The gender gap in African party systems



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Texas Tech University


Over the last couple of decades, an extensive body of literature has emerged on the political gender gap, which explores attitudinal and behavioral differences between men and women. While this literature has concentrated primarily on advanced industrialized countries in Western Europe and the United States, it is unclear how emerging democracies such as African countries are different in terms of the gender gap and which factors explain differences between men and women in Sub-Saharan Africa.

This study extends the current literature by exploring the gender gap in the African context. Specifically, it is interested in two aspects of the political gender gap in Africa. First, it seeks to uncover if men and women are different in terms of party identification and second, to determine if there are gender differences in partisan support, that is, whether men and women have preferences for different political parties. Using survey data from the Afrobarometer series, this study maps the gender gap in party identification across sixteen different African countries. A multivariate analysis was also conducted to test competing explanations related to partisan support in six different African countries: Botswana, Kenya, Mali, Nigeria, Senegal, and Tanzania.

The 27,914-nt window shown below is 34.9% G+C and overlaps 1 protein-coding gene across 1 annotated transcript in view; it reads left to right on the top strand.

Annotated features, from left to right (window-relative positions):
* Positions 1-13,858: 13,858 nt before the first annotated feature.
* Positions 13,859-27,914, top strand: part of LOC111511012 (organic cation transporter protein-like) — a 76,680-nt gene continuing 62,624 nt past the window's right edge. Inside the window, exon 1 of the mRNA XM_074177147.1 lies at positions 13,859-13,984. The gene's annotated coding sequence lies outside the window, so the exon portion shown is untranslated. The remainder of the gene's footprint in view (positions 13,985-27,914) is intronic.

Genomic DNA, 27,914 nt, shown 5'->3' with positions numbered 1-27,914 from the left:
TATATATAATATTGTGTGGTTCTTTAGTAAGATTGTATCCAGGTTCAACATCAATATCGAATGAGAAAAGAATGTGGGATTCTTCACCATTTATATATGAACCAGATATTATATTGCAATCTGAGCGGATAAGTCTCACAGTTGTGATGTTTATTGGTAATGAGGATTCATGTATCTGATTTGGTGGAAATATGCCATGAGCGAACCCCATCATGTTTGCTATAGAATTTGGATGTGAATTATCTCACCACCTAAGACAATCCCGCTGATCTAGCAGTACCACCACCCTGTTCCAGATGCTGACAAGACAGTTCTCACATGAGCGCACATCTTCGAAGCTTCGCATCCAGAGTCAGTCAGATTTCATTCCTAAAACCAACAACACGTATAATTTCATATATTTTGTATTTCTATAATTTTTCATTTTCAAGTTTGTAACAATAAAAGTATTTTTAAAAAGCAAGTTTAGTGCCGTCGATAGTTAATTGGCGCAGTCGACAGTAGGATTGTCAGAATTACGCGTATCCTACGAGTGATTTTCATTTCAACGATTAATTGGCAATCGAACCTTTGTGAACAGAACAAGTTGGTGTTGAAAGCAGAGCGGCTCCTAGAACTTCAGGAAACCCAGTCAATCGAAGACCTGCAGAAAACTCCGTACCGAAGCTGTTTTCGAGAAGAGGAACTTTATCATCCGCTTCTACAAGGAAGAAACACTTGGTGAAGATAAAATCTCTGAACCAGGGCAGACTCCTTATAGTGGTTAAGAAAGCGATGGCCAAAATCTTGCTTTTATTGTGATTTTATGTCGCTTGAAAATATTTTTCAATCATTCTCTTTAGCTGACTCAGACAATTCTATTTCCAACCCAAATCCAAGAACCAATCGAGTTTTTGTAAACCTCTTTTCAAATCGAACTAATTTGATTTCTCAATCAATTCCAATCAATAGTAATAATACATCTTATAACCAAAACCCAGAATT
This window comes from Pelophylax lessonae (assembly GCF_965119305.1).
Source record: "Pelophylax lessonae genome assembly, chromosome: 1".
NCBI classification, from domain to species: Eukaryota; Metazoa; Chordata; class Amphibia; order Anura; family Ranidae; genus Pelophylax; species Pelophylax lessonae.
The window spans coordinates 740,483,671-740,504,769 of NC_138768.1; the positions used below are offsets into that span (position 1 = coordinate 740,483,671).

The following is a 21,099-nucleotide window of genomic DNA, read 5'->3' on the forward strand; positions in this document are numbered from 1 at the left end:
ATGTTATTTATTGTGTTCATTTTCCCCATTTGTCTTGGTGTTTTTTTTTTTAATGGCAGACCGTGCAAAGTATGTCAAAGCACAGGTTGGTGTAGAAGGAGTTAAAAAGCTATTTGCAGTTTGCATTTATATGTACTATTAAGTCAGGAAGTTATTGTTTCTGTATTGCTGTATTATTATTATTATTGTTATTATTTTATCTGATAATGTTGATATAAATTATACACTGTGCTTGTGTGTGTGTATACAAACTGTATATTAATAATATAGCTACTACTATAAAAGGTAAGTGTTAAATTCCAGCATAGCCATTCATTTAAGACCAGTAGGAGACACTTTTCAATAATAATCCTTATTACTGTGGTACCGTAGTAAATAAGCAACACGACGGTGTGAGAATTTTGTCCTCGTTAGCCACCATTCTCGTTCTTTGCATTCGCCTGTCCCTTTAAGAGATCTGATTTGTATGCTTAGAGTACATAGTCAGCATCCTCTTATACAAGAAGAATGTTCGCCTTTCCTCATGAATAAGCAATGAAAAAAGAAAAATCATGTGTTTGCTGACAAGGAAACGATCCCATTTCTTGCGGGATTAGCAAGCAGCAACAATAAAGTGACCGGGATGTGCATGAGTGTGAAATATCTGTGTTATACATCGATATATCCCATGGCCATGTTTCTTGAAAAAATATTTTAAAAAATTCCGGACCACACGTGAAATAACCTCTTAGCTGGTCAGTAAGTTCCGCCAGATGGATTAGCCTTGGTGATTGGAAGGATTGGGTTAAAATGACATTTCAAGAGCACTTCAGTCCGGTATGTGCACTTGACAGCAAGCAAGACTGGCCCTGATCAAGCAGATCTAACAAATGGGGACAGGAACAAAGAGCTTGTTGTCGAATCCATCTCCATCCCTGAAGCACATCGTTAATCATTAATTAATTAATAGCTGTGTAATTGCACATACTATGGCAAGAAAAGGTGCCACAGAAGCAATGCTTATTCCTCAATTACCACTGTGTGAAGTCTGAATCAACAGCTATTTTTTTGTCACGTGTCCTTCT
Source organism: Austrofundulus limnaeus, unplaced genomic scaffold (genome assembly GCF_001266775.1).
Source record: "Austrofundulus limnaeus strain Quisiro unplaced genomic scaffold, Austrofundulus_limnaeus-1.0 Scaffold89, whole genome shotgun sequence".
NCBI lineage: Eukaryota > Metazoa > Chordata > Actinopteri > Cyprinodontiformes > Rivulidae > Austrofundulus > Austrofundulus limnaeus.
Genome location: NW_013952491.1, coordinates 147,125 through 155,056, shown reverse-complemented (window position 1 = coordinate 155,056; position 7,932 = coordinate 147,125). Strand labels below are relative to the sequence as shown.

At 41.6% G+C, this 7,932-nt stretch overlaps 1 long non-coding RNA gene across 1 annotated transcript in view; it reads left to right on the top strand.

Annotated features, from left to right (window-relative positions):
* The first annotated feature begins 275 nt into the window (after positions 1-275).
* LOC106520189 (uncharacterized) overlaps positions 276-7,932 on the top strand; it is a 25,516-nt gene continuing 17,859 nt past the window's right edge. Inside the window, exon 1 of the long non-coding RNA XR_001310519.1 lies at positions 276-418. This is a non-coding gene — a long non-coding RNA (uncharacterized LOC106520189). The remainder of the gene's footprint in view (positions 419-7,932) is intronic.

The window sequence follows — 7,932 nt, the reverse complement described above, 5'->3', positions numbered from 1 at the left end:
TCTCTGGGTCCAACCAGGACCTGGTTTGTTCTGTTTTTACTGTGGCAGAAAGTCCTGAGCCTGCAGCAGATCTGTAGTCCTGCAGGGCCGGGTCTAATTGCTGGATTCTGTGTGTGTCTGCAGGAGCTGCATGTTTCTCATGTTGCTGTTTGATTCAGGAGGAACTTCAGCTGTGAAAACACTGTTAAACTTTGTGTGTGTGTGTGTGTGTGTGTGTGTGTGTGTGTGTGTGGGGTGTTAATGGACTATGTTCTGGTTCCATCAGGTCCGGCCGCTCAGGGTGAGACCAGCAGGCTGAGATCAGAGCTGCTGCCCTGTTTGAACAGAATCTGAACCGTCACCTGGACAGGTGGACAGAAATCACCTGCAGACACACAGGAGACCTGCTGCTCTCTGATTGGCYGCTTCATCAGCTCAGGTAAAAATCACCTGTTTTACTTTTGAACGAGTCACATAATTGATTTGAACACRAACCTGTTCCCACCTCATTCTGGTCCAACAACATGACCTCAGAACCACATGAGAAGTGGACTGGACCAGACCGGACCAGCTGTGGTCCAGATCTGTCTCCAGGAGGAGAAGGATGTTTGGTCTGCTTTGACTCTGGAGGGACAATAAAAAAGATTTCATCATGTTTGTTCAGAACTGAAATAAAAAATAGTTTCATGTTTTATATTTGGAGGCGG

The results show there was a gender gap in party identification but the size of the gender gap varied depending on whether countries had a high, average, or low level of party identification. In addition, the results established that a gender gap in partisan support was evident in six African countries defined by the difference in political support for ruling parties and opposition parties. These countries manifested two different gender gap patterns: an inconsistent contrastive gender gap and an inconsistent singular gender gap. Examining the gender gap in an often-neglected comparative context will add to our understanding of this political phenomenon in new democracies and highlights the future research opportunities in other geographical regions on the gender gap and other related topics.